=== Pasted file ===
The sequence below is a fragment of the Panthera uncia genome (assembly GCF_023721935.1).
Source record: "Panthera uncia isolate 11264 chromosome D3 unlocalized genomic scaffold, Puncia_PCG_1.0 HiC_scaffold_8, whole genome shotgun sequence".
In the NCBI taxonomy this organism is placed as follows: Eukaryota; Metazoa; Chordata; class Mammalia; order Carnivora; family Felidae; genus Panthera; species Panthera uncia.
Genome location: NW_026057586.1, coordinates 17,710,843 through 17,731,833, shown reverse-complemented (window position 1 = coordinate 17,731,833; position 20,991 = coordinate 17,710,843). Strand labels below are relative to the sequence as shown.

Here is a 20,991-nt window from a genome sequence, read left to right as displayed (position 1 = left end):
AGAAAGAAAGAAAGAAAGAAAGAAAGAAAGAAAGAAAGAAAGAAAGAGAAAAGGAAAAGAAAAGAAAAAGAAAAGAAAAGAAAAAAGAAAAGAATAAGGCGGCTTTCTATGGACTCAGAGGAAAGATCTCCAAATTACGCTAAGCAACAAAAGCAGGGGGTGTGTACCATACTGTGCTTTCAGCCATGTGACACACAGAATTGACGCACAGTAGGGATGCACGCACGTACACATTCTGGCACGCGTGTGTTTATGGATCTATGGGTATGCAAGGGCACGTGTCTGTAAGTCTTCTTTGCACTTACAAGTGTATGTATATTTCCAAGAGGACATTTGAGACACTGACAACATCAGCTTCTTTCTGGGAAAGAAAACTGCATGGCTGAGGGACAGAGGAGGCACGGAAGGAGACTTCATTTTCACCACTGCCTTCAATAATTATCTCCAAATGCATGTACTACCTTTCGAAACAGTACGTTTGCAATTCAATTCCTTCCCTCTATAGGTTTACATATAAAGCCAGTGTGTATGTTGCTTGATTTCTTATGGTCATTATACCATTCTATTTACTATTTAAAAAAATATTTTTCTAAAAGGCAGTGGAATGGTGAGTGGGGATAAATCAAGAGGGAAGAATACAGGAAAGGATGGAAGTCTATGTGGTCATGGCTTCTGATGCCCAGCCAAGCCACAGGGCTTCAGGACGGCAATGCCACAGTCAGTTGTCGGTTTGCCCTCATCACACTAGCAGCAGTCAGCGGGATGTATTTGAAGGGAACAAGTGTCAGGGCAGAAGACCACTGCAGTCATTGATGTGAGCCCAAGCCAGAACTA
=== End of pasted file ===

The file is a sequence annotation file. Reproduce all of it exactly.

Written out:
The sequence below is a fragment of the Panthera uncia genome (assembly GCF_023721935.1).
Source record: "Panthera uncia isolate 11264 chromosome D3 unlocalized genomic scaffold, Puncia_PCG_1.0 HiC_scaffold_8, whole genome shotgun sequence".
In the NCBI taxonomy this organism is placed as follows: Eukaryota; Metazoa; Chordata; class Mammalia; order Carnivora; family Felidae; genus Panthera; species Panthera uncia.
Genome location: NW_026057586.1, coordinates 17,710,843 through 17,731,833, shown reverse-complemented (window position 1 = coordinate 17,731,833; position 20,991 = coordinate 17,710,843). Strand labels below are relative to the sequence as shown.

Here is a 20,991-nt window from a genome sequence, read left to right as displayed (position 1 = left end):
AGAAAGAAAGAAAGAAAGAAAGAAAGAAAGAAAGAAAGAAAGAAAGAGAAAAGGAAAAGAAAAGAAAAAGAAAAGAAAAGAAAAAAGAAAAGAATAAGGCGGCTTTCTATGGACTCAGAGGAAAGATCTCCAAATTACGCTAAGCAACAAAAGCAGGGGGTGTGTACCATACTGTGCTTTCAGCCATGTGACACACAGAATTGACGCACAGTAGGGATGCACGCACGTACACATTCTGGCACGCGTGTGTTTATGGATCTATGGGTATGCAAGGGCACGTGTCTGTAAGTCTTCTTTGCACTTACAAGTGTATGTATATTTCCAAGAGGACATTTGAGACACTGACAACATCAGCTTCTTTCTGGGAAAGAAAACTGCATGGCTGAGGGACAGAGGAGGCACGGAAGGAGACTTCATTTTCACCACTGCCTTCAATAATTATCTCCAAATGCATGTACTACCTTTCGAAACAGTACGTTTGCAATTCAATTCCTTCCCTCTATAGGTTTACATATAAAGCCAGTGTGTATGTTGCTTGATTTCTTATGGTCATTATACCATTCTATTTACTATTTAAAAAAATATTTTTCTAAAAGGCAGTGGAATGGTGAGTGGGGATAAATCAAGAGGGAAGAATACAGGAAAGGATGGAAGTCTATGTGGTCATGGCTTCTGATGCCCAGCCAAGCCACAGGGCTTCAGGACGGCAATGCCACAGTCAGTTGTCGGTTTGCCCTCATCACACTAGCAGCAGTCAGCGGGATGTATTTGAAGGGAACAAGTGTCAGGGCAGAAGACCACTGCAGTCATTGATGTGAGCCCAAGCCAGAACTA